July 24, 2012
Research by Dartmouth Thayer School of Engineering graduate student Kaitlin Keegan has added critical information to a NASA annoucement today regarding melting of the Greenland Ice Sheet. "According to satellite data, an estimated 97 percent of the ice sheet surface thawed at some point in mid-July," according to the NASA release.
Keegan is an engineerig PhD student and a fellow in the Dartmouth IGERT polar enviromental change program. She studies the physical properties of the top layers of the ice, the firn, at Summit as well as NEEM, an international ice core project in Northwest Greenland. According to Keegan, the last time such a melt occurred at Summit was in 1889.
The 2012 Summit firn melt layer. The white layer at about 2cm depth shows the new melt layer formed from the mid-July warm temperatures. The inhomogeneity of the layer is due to the surface topography of the ice.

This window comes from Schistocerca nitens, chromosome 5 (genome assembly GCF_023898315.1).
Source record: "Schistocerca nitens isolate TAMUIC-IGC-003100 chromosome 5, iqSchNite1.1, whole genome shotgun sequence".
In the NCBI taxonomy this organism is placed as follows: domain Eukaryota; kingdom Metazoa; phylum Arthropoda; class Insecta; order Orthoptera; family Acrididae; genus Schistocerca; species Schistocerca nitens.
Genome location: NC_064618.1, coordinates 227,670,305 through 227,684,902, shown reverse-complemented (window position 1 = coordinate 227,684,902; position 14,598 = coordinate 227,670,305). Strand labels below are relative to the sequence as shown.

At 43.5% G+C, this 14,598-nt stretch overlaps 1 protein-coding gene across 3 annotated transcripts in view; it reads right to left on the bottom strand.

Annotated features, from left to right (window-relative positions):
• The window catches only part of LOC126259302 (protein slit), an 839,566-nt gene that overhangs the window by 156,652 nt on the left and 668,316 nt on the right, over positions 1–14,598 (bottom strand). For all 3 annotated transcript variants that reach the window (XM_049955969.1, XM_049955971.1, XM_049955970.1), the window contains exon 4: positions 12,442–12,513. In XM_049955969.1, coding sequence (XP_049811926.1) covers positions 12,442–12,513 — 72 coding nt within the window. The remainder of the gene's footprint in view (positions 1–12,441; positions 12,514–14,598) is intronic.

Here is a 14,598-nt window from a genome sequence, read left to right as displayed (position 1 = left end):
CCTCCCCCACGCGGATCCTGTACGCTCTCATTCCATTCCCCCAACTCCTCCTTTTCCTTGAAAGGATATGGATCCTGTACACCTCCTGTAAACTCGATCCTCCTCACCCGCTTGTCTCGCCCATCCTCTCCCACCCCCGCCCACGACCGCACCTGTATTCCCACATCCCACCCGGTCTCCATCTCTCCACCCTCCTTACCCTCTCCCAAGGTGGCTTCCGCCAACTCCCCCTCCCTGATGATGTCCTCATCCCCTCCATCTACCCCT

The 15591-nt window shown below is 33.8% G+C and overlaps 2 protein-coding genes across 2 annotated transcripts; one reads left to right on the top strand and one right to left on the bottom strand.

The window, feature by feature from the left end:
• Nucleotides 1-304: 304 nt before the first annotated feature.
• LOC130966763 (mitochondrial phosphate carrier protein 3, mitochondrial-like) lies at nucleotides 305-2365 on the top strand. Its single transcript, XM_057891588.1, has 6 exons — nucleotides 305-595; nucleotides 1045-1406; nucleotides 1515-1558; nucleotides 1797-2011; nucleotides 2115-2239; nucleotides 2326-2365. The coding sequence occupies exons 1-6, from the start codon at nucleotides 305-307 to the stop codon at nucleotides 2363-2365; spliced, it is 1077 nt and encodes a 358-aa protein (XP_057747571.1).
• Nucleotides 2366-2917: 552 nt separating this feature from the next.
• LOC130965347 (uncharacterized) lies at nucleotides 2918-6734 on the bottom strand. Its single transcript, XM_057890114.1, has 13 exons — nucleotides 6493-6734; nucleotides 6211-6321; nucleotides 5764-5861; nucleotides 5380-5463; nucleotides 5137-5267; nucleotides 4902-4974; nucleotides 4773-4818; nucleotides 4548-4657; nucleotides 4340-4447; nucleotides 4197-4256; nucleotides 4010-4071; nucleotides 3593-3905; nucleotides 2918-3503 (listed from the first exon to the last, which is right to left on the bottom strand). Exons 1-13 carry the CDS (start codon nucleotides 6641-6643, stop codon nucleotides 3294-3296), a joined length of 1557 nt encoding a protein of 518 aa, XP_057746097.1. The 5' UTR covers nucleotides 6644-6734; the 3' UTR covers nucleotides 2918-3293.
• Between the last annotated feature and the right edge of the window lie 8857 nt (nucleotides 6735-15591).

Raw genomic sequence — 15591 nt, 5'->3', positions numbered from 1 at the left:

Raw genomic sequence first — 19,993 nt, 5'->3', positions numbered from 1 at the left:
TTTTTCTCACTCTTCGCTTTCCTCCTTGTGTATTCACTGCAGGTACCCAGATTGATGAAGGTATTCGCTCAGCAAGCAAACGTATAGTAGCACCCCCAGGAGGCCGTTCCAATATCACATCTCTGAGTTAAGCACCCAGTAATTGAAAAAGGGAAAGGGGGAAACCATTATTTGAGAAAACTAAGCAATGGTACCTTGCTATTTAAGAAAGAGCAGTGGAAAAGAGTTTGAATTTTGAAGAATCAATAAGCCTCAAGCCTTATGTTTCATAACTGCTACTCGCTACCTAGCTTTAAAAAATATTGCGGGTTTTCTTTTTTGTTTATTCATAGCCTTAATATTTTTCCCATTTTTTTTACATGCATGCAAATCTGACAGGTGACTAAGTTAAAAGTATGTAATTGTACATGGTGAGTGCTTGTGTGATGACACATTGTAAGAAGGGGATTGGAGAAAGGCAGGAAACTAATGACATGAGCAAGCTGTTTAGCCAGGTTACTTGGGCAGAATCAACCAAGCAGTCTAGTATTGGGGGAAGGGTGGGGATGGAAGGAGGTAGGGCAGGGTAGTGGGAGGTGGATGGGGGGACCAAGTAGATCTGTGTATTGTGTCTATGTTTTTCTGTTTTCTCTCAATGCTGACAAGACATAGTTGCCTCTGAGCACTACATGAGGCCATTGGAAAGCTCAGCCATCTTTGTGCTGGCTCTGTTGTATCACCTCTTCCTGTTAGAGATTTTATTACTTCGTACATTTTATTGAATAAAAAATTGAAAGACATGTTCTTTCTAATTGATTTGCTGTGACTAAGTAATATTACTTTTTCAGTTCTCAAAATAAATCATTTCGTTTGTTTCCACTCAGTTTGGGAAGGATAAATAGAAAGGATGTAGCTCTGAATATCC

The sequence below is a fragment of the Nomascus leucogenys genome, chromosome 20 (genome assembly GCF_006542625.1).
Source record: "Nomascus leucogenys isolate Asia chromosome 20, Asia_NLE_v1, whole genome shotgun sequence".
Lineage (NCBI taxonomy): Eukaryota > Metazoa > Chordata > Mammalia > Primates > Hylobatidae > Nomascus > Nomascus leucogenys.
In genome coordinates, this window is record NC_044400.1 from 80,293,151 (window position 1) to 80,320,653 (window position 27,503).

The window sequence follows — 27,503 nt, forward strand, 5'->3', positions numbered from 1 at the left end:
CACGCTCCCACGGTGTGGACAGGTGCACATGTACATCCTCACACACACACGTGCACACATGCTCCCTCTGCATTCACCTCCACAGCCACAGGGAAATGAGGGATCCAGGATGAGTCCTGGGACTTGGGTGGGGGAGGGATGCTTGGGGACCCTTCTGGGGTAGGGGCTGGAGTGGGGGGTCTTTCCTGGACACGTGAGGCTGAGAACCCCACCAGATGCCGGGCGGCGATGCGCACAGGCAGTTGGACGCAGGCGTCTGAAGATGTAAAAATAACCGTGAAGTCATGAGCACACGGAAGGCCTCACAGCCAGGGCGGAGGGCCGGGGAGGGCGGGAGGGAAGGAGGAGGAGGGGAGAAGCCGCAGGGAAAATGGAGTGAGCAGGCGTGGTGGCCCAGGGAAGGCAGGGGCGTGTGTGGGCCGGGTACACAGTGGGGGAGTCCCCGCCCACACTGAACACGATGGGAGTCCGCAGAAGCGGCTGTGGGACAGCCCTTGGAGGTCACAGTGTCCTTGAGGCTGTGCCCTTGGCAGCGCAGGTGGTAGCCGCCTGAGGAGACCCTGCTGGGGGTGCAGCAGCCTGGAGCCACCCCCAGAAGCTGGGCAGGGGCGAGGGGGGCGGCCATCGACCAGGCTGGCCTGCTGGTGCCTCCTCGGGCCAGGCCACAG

"I have been focused on the melt layers present in both firn cores [Summit and NEEM] because they occur very infrequently," Kaitlin wrote on the Dartmouth IGERT blog a few days after a run of unusually warm weather created the remarkable opportunity to watch the melt occurring. "At Summit, there is only one other melt layer besides the melt layer from this past week and this previous melt layer dates to 1889."
Keegan and Mary Albert, a professor of engineering at Thayer and Executive Director of the NSF Ice Core Drilling office, are working on a paper on the topic.
"I have been studying melt layers in Greenland firn for the past three years, and thanks to the NSF's IGERT program I am now in Greenland as the new melt layer forms. It's really exciting to witness the melt layer formation in process in real time," said Keegan. She happened to be at Summit participating in NSF's Joint Science Education Project (JSEP) with high school students from Greenland, Denmark, and the US and was able to observe the melt.
Photo by Kaitlin Keegan
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